The number of known cases of stoning since 1979 is around 30-40. The exact number is almost surely higher than this, but probably not by very much. Most of the central figures of the Iranian government are very aware of how this punishment embarrasses their government and elicits public outcry inside the country.
(See attached a list of the number of stoning victims/cases since August 2006-September 2009 at the bottom of this document.)
10. What is the attitude of the Iranian public towards stoning? Is there a gap between the customs of ordinary people in Iran and the norms imposed by the regime?
Iran is a country of over 70 million people. As such, there is an incredibly wide range of political, religious and social viewpoints. As we saw with the massive demonstrations following the June 2009 Presidential Election, there is undoubtedly a gap between the ideology imposed by the current Iranian government and the everyday beliefs and norms of the majority of the Iranian people. This government is quickly losing its legitimacy among a wide sector of society, including devout Muslims. The issue of stoning presents a very good example to illustrate how this government is using ‘culture’, ‘religion’ and ‘tradition’ as excuses to justify cruel and violent punishments, regardless of whether these acts have any genuine roots in Iranian culture or Islam.
The vast majority of the Iranian people are vehemently opposed to stoning. There is no history of stoning ever taking place in Iran before the 1979 Islamic Revolution and most Iranians find the practice revolting. While many Iranians believe that adultery is morally wrong (as do many people around the world), they do not believe that it should be considered a “crime against the state,” meaning that the Iranian government should not impose the death penalty for such an act. It is worth noting that in Iran, adultery carries a harsher punishment than murder, and this offends the sensibilities of a large portion of Iranians.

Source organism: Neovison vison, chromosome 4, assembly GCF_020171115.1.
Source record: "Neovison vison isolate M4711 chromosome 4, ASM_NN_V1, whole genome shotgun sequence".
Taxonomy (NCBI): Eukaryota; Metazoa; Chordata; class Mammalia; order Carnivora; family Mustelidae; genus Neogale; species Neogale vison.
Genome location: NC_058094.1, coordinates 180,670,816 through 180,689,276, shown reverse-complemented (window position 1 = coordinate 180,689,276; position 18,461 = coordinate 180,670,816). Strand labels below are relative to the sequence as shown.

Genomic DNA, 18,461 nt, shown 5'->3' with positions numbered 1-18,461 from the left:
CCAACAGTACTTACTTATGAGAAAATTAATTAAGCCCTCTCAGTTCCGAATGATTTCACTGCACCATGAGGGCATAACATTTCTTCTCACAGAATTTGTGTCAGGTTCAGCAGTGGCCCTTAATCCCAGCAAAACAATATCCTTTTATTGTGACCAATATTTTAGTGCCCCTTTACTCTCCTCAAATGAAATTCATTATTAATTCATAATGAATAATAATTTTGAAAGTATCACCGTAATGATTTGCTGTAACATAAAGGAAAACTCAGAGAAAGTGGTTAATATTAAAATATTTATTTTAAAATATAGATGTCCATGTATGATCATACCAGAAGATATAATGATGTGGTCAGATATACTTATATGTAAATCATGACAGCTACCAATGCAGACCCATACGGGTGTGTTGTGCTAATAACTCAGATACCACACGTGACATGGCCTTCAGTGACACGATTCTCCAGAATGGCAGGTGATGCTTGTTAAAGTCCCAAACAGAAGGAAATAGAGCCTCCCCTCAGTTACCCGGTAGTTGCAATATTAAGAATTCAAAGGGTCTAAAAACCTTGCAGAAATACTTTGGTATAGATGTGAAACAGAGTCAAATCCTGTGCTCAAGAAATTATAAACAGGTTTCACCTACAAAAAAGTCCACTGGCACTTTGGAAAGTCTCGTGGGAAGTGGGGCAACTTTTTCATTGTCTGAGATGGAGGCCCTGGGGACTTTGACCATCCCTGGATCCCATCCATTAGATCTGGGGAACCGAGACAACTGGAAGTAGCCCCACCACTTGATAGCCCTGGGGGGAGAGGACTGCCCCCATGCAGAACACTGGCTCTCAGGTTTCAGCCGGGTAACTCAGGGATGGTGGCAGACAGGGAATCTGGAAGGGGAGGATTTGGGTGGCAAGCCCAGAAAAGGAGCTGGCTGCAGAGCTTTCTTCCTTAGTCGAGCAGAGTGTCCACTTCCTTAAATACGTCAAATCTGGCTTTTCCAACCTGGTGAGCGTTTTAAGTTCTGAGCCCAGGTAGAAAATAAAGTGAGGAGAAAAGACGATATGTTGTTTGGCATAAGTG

11. What would make the Iranian authorities change their mind on the case of Sakineh Mohammadi-Ashtiani, and on stoning generally?
International pressure on Iran remains a very important means by which the Iranian authorities could be convinced to reverse the sentencing of Mohammadi-Ashtiani and to end the use of stoning as a form of punishment.
The news on the imminent stoning of Sakineh Mohammadi-Ashtiani broke out in the international media in June 2010 when her lawyer, Mohammad Mostafaei, published an article entitled “Sakineh on the Threshold of Stoning”. Since then, many human rights organizations have issued their own calls for action, and the case is getting a lot of publicity from a variety of news sources and government statements. (For instance, see: http://www.fco.gov.uk/en/news/latest-news/?view=News&id=22500613)
There is a thriving movement against stoning both in Iran as well as internationally. The Stop Stoning Forever Campaign, a grassroots initiative in Iran, has been urging Iranian officials to repeal the stoning law since its formation in 2006. In the process, they have also worked to overturn many stoning sentences and educate the international community about stoning in Iran. To learn more about this campaign, see: http://www.stop-stoning.org/node/49
In addition, various bodies in the United Nations Human Rights system along with human rights groups including our own Global Campaign have called upon Iran to ban the practice. Though the Iranian government seems adamant to maintain its policy on stoning, we are hopeful that the practice will be banned in the foreseeable future if we can sustain the international pressure while tapping on other means of influencing the legislative and policy-making processes within Iran through dialogues and supporting progressive voices within the country.
We are disturbed, however, by the growing tendency in the media and in public debates which uncritically link certain forms of punishment such as stoning to Islam as religion. This tendency reinforces the growing ill-informed public bias about Islam as inherently backward or a ‘barbaric’ religion, and demonizes Muslims around the world. Worse, this framework is being used by oppressive States, such as Iran, and by extremist political forces that use religion to consolidate their dominance and control over communities, and most especially women. This contributes to the worsening of human rights situations, like what we are witnessing now in Iran, whereby those that denounce and resist violations and abuses, are being attacked and punished for being ‘anti-Islam’. The media and human rights groups have a pivotal role to play in exposing human rights violations, like stoning in Iran, while at the same time challenging the oversimplified coupling of stoning and other forms of cruel and inhuman punishments with Islam.
Download the PDF below to see the list of Stoning Cases in Iran